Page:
Putin’s Ukrainian Propaganda

examines the role of propaganda in Russia and the effect it’s having on opinions about the Ukrainian conflict

Photo Credit: World Economic Forum

Photo Credit: World Economic Forum

The crisis in Ukraine has brought to the limelight, perhaps like never before, the scale and the success of the Kremlin propaganda machine. The world has watched on in astonishment as the Russian administration has proclaimed innocence to accusations of repeated and ongoing violations of Ukraine’s sovereignty. Meanwhile state-sponsored Russian media organisations seem to be working hard in an attempt to delegitimise the Ukrainian government and suggest that the pro-Russian forces are much more than self-righteous thugs funded and directly supported by Russian military might. While this narrative appears astonishingly unconvincing, it appears to have largely been adopted domestically.

The Kremlin’s continued lies in the face of overwhelming evidence of Russian involvement in the Ukrainian crisis might seem outrageous to most of the Western world, however, it plays into the spiel of western interference Putin has sold to the Russian people. The rebel factions have unbelievably evolved from thugs barricaded in a few buildings who controlled a number of road blocks to a considerable military force capable of wielding brand-new tanks, artillery, and even anti -aircraft systems. Moreover; the rebels were supposedly able to mount their entire impressive military offensive unaided, just as the Ukrainian government seemed to be getting them on the ropes. Meanwhile, Foreign minister Lavrov and Putin can continue to protest innocence and disingenuously present themselves as peace makers trying to bring an end to the conflict. And, although these bold-faced lies are unconvincing to the outsider they are repackaged through the Russian propaganda machine and successfully resold to much of the Russian people.

Russian news organisations are a major piston in this machine which seem to be little more than a mouth-piece for the Kremlin, and in that sense they are complicit in Putin’s popular support and subsequent ability to continue with outrageous policies. It’s no secret that Russia has not been known for its vibrant freedom of the press. In fact, Russia ranked 148th out of 179 countries in the Press Freedom Index of the Reporters Without Borders. According to the BBC out of the three large federal channels the Russian government controls Channel One and Russia TV while the state-controlled gas company Gazprom controls NTV. In 2009 60 percent of Russian newspapers and national channels were owned by the government. Russia TV is probably one of the better known international Russian media outlets, which quickly became one of the only international news organisations to attempt to legitimise the pro-Russian rebel “republics” and offer unique analyses on Russian involvement in the region.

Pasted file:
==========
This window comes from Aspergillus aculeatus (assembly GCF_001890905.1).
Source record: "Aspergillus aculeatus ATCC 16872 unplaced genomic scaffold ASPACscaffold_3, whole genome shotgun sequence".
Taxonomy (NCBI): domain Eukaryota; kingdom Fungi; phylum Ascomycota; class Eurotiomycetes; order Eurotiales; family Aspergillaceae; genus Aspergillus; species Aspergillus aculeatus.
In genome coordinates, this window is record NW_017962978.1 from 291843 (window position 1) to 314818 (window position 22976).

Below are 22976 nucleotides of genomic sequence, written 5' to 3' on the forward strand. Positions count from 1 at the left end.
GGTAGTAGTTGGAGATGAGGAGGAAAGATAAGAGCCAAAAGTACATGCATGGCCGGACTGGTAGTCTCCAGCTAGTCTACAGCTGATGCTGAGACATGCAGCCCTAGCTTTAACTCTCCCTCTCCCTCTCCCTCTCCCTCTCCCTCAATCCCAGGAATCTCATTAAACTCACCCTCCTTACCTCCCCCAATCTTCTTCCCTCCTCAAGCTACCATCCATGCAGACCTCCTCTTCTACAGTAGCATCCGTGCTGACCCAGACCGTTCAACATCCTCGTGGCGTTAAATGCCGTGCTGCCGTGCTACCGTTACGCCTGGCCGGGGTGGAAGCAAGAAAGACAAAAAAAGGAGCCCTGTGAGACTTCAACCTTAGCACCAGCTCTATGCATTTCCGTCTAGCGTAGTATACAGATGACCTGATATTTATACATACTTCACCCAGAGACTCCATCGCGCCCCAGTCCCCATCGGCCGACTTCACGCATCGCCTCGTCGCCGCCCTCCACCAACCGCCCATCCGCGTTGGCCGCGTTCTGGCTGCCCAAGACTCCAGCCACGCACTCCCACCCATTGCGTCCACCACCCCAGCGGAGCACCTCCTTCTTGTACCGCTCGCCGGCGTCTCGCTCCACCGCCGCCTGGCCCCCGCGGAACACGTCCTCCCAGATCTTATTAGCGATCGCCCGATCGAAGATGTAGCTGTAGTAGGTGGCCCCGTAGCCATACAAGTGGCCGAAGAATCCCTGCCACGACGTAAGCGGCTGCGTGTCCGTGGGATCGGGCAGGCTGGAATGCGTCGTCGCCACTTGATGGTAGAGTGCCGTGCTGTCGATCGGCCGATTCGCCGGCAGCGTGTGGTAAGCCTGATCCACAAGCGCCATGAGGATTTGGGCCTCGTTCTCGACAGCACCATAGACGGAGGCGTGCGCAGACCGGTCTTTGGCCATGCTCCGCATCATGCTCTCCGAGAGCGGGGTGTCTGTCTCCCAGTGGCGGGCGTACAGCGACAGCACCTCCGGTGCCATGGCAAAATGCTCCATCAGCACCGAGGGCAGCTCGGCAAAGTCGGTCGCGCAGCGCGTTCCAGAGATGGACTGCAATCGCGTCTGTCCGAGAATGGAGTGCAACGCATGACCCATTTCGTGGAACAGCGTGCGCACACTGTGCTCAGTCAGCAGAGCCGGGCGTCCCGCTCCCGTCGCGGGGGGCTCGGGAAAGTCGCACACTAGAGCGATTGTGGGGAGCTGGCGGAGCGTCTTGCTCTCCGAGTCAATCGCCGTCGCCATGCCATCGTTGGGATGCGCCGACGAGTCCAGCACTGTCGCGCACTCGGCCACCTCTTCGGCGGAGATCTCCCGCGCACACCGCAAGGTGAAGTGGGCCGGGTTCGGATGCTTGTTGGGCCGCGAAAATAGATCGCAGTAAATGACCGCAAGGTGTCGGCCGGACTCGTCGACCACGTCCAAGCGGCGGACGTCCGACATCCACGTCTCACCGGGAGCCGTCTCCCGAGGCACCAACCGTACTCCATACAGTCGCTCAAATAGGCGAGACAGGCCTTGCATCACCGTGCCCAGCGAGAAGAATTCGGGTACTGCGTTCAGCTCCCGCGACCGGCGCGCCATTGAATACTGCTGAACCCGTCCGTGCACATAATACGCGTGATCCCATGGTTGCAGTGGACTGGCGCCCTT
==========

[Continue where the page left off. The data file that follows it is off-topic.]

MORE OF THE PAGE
A couple of afternoons of watching Russia TV could leave one in disbelief. It seemed to divide its time between presenting the Ukrainian interim government as the illegitimate result of a “fascist” West-backed coup largely responsible for all the violence occurring in the region (in which Russia, of course, played no part) and cherry-picking societal problems in the West through documentaries, which sometimes seemed to lead them down the road of exploring increasingly kooky conspiracy theories. As journalist Julia Loffe has noted, their attempts to offer “an alternative analysis” seem to force them “to talk to marginal, offensive, and often irrelevant figures”. The apparent limited opportunity for Russians to be exposed to more independent journalism is unquestionably also a strong element in Putin’s ability to maintain such widespread support in Russia.

We live in age of information and communication that would have been unthinkable decades ago. It has allowed us to be uniquely informed but has also saturated us with information. Leaders of undemocratic nations have seen this as opportunity to use state-controlled media to spread misinformation and advance narratives that legitimise them, whilst suggesting that they offer a uniquely tough and unbiased narrative. However, this mere suggestion should be a word of caution to its listeners that they must look more broadly in order to establish a balanced view, otherwise they may wake up to find they are being used for ulterior motives.

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